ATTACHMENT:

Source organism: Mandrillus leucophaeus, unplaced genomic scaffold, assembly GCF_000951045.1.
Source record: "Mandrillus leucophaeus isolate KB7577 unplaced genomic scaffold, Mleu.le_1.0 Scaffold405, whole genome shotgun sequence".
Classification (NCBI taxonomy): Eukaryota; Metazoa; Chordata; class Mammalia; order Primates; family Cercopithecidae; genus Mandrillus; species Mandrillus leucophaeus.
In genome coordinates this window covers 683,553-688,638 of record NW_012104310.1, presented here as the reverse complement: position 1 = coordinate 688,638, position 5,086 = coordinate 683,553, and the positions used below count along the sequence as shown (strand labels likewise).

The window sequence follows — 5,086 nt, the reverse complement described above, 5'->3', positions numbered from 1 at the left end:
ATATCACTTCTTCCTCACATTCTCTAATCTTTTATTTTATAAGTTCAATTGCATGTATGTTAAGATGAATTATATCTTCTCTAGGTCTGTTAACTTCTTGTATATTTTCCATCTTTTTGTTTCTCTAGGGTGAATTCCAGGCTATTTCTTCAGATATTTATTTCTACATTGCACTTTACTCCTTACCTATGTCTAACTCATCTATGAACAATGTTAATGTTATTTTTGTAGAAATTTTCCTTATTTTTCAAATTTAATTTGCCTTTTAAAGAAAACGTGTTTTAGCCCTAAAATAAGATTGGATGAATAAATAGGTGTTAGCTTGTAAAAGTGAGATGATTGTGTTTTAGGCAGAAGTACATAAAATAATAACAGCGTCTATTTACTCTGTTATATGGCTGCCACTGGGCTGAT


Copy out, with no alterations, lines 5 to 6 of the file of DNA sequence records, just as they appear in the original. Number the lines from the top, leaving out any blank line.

The window sequence follows — 5,086 nt, the reverse complement described above, 5'->3', positions numbered from 1 at the left end:
ATATCACTTCTTCCTCACATTCTCTAATCTTTTATTTTATAAGTTCAATTGCATGTATGTTAAGATGAATTATATCTTCTCTAGGTCTGTTAACTTCTTGTATATTTTCCATCTTTTTGTTTCTCTAGGGTGAATTCCAGGCTATTTCTTCAGATATTTATTTCTACATTGCACTTTACTCCTTACCTATGTCTAACTCATCTATGAACAATGTTAATGTTATTTTTGTAGAAATTTTCCTTATTTTTCAAATTTAATTTGCCTTTTAAAGAAAACGTGTTTTAGCCCTAAAATAAGATTGGATGAATAAATAGGTGTTAGCTTGTAAAAGTGAGATGATTGTGTTTTAGGCAGAAGTACATAAAATAATAACAGCGTCTATTTACTCTGTTATATGGCTGCCACTGGGCTGAT